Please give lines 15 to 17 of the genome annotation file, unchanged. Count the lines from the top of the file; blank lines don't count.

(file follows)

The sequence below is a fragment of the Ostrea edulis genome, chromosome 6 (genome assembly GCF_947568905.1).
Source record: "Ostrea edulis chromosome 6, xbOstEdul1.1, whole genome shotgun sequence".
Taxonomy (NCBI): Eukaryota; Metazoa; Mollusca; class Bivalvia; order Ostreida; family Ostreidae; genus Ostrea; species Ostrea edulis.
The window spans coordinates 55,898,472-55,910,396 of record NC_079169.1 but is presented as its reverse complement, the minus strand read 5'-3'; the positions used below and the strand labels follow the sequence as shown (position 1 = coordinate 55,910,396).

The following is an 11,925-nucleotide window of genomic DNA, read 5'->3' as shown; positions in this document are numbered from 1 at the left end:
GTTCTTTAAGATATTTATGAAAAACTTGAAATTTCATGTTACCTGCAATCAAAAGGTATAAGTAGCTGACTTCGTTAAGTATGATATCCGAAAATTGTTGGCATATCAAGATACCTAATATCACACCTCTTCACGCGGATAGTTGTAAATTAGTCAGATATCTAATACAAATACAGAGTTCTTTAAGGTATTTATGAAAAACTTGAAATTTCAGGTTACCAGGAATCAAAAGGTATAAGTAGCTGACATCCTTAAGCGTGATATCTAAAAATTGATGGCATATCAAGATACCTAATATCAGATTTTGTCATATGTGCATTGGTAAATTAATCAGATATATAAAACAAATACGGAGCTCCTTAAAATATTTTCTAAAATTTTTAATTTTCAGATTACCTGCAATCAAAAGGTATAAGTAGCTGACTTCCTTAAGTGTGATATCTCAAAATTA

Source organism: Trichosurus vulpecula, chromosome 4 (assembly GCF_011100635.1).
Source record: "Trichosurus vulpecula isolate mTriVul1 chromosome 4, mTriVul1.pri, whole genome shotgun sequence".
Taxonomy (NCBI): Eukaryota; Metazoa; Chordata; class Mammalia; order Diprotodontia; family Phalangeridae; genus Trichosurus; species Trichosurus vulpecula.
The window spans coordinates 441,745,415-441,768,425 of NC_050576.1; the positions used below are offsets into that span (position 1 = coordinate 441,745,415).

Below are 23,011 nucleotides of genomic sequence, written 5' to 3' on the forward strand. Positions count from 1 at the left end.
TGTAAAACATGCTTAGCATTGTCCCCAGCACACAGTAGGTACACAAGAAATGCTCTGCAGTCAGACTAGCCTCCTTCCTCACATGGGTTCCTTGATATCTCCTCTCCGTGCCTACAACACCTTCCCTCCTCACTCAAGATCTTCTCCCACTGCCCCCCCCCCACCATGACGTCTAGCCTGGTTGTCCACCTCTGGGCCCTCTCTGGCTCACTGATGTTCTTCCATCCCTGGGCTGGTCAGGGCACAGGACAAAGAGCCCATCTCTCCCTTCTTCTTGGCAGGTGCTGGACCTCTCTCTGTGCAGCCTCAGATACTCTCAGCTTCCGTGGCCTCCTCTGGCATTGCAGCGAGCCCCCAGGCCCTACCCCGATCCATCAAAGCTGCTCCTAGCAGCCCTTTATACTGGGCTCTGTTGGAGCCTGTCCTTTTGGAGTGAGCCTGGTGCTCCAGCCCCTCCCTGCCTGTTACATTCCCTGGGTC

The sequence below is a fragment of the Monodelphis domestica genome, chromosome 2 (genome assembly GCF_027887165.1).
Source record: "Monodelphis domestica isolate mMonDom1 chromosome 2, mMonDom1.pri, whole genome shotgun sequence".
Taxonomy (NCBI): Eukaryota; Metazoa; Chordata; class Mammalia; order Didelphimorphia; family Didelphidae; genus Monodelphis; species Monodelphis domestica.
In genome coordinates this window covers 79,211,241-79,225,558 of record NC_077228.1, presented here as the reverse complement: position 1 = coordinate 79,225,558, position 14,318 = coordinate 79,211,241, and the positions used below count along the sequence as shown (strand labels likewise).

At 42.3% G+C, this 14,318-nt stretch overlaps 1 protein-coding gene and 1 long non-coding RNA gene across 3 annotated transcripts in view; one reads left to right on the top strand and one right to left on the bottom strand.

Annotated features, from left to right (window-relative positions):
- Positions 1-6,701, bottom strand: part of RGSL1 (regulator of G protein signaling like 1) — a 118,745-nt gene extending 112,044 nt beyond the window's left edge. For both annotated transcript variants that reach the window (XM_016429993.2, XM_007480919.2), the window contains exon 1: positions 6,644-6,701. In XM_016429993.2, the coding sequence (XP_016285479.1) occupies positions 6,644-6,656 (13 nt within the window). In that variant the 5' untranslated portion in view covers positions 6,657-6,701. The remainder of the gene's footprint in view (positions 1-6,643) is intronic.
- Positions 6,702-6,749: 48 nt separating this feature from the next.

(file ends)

Taxonomy (NCBI): Eukaryota; Metazoa; Chordata; class Mammalia; order Didelphimorphia; family Didelphidae; genus Monodelphis; species Monodelphis domestica.
In genome coordinates this window covers 79,211,241-79,225,558 of record NC_077228.1, presented here as the reverse complement: position 1 = coordinate 79,225,558, position 14,318 = coordinate 79,211,241, and the positions used below count along the sequence as shown (strand labels likewise).

At 42.3% G+C, this 14,318-nt stretch overlaps 1 protein-coding gene and 1 long non-coding RNA gene across 3 annotated transcripts in view; one reads left to right on the top strand and one right to left on the bottom strand.